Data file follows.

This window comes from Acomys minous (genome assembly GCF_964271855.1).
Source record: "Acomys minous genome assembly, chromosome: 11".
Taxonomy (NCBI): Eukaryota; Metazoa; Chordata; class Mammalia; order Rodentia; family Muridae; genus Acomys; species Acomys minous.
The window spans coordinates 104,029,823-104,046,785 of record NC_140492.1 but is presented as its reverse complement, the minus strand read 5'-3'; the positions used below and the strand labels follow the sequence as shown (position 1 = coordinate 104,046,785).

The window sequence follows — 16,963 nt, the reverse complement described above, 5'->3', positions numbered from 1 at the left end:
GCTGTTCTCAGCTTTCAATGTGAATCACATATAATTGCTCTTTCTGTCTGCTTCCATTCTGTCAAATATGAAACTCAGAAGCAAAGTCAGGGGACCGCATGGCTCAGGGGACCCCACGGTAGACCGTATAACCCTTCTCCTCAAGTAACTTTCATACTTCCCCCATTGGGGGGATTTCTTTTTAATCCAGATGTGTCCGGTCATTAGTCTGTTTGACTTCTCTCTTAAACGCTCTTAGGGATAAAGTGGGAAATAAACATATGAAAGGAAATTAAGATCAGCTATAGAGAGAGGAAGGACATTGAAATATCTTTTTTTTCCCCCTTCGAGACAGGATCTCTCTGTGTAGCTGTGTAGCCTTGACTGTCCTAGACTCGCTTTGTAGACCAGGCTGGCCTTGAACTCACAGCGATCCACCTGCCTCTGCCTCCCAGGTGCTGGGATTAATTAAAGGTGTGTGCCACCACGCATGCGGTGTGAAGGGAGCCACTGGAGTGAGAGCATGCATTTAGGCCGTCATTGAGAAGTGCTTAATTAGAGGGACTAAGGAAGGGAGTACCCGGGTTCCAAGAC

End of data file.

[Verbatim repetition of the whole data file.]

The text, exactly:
This window comes from Acomys minous (genome assembly GCF_964271855.1).
Source record: "Acomys minous genome assembly, chromosome: 11".
Taxonomy (NCBI): Eukaryota; Metazoa; Chordata; class Mammalia; order Rodentia; family Muridae; genus Acomys; species Acomys minous.
The window spans coordinates 104,029,823-104,046,785 of record NC_140492.1 but is presented as its reverse complement, the minus strand read 5'-3'; the positions used below and the strand labels follow the sequence as shown (position 1 = coordinate 104,046,785).

The window sequence follows — 16,963 nt, the reverse complement described above, 5'->3', positions numbered from 1 at the left end:
GCTGTTCTCAGCTTTCAATGTGAATCACATATAATTGCTCTTTCTGTCTGCTTCCATTCTGTCAAATATGAAACTCAGAAGCAAAGTCAGGGGACCGCATGGCTCAGGGGACCCCACGGTAGACCGTATAACCCTTCTCCTCAAGTAACTTTCATACTTCCCCCATTGGGGGGATTTCTTTTTAATCCAGATGTGTCCGGTCATTAGTCTGTTTGACTTCTCTCTTAAACGCTCTTAGGGATAAAGTGGGAAATAAACATATGAAAGGAAATTAAGATCAGCTATAGAGAGAGGAAGGACATTGAAATATCTTTTTTTTCCCCCTTCGAGACAGGATCTCTCTGTGTAGCTGTGTAGCCTTGACTGTCCTAGACTCGCTTTGTAGACCAGGCTGGCCTTGAACTCACAGCGATCCACCTGCCTCTGCCTCCCAGGTGCTGGGATTAATTAAAGGTGTGTGCCACCACGCATGCGGTGTGAAGGGAGCCACTGGAGTGAGAGCATGCATTTAGGCCGTCATTGAGAAGTGCTTAATTAGAGGGACTAAGGAAGGGAGTACCCGGGTTCCAAGAC